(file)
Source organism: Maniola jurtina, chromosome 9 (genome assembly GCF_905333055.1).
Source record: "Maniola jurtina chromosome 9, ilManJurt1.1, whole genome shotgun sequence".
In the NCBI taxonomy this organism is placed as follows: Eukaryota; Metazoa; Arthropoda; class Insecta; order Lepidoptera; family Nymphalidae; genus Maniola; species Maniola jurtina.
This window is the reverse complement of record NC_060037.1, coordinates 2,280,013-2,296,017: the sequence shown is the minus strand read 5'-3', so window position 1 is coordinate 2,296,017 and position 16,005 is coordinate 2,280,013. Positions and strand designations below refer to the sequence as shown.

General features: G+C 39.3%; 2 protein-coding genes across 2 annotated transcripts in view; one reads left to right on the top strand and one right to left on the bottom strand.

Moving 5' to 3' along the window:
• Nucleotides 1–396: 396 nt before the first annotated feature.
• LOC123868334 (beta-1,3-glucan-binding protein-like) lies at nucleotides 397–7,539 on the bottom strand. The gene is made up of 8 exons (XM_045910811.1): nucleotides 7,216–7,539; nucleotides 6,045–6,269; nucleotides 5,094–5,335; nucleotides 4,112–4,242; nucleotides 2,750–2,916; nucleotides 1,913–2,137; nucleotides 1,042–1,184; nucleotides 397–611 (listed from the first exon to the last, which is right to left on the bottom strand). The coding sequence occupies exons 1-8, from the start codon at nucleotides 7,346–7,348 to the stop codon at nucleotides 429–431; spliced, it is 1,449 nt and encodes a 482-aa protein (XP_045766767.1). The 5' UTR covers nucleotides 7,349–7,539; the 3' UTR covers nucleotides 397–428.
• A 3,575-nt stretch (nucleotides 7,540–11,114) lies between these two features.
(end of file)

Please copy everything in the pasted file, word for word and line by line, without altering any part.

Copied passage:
Source organism: Maniola jurtina, chromosome 9 (genome assembly GCF_905333055.1).
Source record: "Maniola jurtina chromosome 9, ilManJurt1.1, whole genome shotgun sequence".
In the NCBI taxonomy this organism is placed as follows: Eukaryota; Metazoa; Arthropoda; class Insecta; order Lepidoptera; family Nymphalidae; genus Maniola; species Maniola jurtina.
This window is the reverse complement of record NC_060037.1, coordinates 2,280,013-2,296,017: the sequence shown is the minus strand read 5'-3', so window position 1 is coordinate 2,296,017 and position 16,005 is coordinate 2,280,013. Positions and strand designations below refer to the sequence as shown.

General features: G+C 39.3%; 2 protein-coding genes across 2 annotated transcripts in view; one reads left to right on the top strand and one right to left on the bottom strand.

Moving 5' to 3' along the window:
• Nucleotides 1–396: 396 nt before the first annotated feature.
• LOC123868334 (beta-1,3-glucan-binding protein-like) lies at nucleotides 397–7,539 on the bottom strand. The gene is made up of 8 exons (XM_045910811.1): nucleotides 7,216–7,539; nucleotides 6,045–6,269; nucleotides 5,094–5,335; nucleotides 4,112–4,242; nucleotides 2,750–2,916; nucleotides 1,913–2,137; nucleotides 1,042–1,184; nucleotides 397–611 (listed from the first exon to the last, which is right to left on the bottom strand). The coding sequence occupies exons 1-8, from the start codon at nucleotides 7,346–7,348 to the stop codon at nucleotides 429–431; spliced, it is 1,449 nt and encodes a 482-aa protein (XP_045766767.1). The 5' UTR covers nucleotides 7,349–7,539; the 3' UTR covers nucleotides 397–428.
• A 3,575-nt stretch (nucleotides 7,540–11,114) lies between these two features.